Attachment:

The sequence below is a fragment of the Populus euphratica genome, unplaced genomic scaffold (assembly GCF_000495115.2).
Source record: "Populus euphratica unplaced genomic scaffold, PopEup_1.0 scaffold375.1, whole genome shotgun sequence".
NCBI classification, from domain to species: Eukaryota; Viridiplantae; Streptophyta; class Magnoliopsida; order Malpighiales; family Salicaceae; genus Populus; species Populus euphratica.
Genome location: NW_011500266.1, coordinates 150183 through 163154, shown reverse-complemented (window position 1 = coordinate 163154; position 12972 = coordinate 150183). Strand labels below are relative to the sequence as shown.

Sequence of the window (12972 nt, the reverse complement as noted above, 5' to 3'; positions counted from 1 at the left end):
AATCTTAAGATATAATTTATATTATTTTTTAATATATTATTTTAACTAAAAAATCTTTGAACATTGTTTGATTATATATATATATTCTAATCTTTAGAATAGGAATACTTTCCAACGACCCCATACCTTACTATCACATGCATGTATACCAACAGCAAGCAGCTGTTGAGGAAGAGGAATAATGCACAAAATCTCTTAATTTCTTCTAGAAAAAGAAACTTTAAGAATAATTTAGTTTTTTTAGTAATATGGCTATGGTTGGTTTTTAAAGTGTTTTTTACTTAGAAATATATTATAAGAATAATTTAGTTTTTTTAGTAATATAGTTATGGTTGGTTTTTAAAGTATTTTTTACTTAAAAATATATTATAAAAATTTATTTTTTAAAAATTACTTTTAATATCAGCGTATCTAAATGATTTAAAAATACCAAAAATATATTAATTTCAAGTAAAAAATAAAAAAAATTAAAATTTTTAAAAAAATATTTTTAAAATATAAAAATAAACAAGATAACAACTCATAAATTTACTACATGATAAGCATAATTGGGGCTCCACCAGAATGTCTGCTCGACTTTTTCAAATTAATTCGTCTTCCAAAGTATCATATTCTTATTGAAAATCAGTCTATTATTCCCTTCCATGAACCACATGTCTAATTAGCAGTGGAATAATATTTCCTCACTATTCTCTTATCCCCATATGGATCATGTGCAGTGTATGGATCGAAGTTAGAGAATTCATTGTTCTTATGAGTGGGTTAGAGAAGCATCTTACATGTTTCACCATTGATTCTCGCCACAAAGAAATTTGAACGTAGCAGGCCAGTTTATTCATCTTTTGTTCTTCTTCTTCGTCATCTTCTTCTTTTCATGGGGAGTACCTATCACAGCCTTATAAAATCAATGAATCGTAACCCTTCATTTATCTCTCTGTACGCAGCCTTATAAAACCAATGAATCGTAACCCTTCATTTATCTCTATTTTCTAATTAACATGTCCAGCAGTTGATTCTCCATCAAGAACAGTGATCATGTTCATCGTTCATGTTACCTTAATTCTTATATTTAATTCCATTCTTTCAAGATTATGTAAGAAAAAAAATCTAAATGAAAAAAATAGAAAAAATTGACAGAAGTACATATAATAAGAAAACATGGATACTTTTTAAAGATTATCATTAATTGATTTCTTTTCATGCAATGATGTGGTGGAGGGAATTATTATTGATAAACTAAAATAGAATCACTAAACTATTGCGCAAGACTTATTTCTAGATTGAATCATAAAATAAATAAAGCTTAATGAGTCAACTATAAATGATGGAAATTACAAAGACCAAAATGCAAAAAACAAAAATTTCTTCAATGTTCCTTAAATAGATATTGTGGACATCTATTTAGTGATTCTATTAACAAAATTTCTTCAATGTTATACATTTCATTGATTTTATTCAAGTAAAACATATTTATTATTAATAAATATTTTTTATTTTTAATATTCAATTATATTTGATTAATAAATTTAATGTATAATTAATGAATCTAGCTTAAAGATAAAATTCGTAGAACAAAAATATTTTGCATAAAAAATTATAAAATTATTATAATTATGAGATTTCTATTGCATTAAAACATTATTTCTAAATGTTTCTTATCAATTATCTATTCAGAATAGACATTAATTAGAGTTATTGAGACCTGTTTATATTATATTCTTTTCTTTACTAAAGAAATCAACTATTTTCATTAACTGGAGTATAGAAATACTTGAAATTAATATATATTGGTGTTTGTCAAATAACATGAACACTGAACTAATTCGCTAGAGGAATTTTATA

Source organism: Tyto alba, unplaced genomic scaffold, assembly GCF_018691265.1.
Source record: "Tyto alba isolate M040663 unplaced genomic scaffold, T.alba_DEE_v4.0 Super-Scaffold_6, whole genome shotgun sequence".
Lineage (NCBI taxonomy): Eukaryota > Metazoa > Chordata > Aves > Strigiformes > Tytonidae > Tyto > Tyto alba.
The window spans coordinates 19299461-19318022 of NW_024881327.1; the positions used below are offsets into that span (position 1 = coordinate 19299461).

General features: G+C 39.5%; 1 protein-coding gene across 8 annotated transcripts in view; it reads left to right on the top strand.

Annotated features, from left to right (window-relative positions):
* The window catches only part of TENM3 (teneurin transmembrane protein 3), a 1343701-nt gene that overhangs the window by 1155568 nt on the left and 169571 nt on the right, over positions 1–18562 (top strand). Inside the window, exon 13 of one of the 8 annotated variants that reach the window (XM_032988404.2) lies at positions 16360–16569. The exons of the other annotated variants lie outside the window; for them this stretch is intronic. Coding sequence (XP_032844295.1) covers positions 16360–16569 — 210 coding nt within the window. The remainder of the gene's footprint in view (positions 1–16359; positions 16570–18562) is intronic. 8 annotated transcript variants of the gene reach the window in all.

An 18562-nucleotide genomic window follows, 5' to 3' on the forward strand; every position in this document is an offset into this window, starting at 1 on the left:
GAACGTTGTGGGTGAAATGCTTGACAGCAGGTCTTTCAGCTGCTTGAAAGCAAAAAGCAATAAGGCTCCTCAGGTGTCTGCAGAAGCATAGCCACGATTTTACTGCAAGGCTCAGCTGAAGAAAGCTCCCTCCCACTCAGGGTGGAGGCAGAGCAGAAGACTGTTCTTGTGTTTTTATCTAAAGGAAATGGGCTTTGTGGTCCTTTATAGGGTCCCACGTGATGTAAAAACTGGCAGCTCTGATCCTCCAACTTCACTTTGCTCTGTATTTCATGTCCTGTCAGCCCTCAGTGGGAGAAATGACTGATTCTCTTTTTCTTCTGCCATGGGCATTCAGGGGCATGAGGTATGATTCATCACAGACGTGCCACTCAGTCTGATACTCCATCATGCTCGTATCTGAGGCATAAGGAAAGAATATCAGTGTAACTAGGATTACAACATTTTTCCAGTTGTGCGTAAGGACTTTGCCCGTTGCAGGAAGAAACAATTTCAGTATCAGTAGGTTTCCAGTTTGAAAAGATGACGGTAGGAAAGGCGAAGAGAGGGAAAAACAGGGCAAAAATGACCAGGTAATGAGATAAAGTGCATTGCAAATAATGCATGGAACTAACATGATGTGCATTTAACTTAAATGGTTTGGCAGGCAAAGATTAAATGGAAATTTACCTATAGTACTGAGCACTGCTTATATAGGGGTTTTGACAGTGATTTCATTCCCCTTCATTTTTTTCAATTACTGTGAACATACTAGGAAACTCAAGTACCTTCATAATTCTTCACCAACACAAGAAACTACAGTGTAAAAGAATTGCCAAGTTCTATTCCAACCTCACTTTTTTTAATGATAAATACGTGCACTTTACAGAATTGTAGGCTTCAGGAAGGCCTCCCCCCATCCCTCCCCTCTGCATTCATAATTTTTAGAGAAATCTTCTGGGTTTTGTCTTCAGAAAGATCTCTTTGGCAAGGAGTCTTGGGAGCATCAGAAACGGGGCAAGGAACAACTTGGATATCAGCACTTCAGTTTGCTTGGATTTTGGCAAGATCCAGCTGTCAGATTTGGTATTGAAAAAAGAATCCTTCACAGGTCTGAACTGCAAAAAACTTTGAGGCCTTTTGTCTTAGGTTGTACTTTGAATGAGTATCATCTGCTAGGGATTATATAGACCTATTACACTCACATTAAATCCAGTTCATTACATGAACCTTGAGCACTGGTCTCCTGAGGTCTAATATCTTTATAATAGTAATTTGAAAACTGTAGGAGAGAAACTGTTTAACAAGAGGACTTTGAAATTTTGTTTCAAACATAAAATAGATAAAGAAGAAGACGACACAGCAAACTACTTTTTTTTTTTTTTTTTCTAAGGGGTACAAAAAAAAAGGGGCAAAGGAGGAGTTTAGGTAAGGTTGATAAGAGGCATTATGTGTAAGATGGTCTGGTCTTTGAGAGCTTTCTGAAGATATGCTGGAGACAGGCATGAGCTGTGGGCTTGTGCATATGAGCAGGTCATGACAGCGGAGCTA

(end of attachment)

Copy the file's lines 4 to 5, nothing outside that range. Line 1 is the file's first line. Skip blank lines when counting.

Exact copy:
Genome location: NW_011500266.1, coordinates 150183 through 163154, shown reverse-complemented (window position 1 = coordinate 163154; position 12972 = coordinate 150183). Strand labels below are relative to the sequence as shown.

Sequence of the window (12972 nt, the reverse complement as noted above, 5' to 3'; positions counted from 1 at the left end):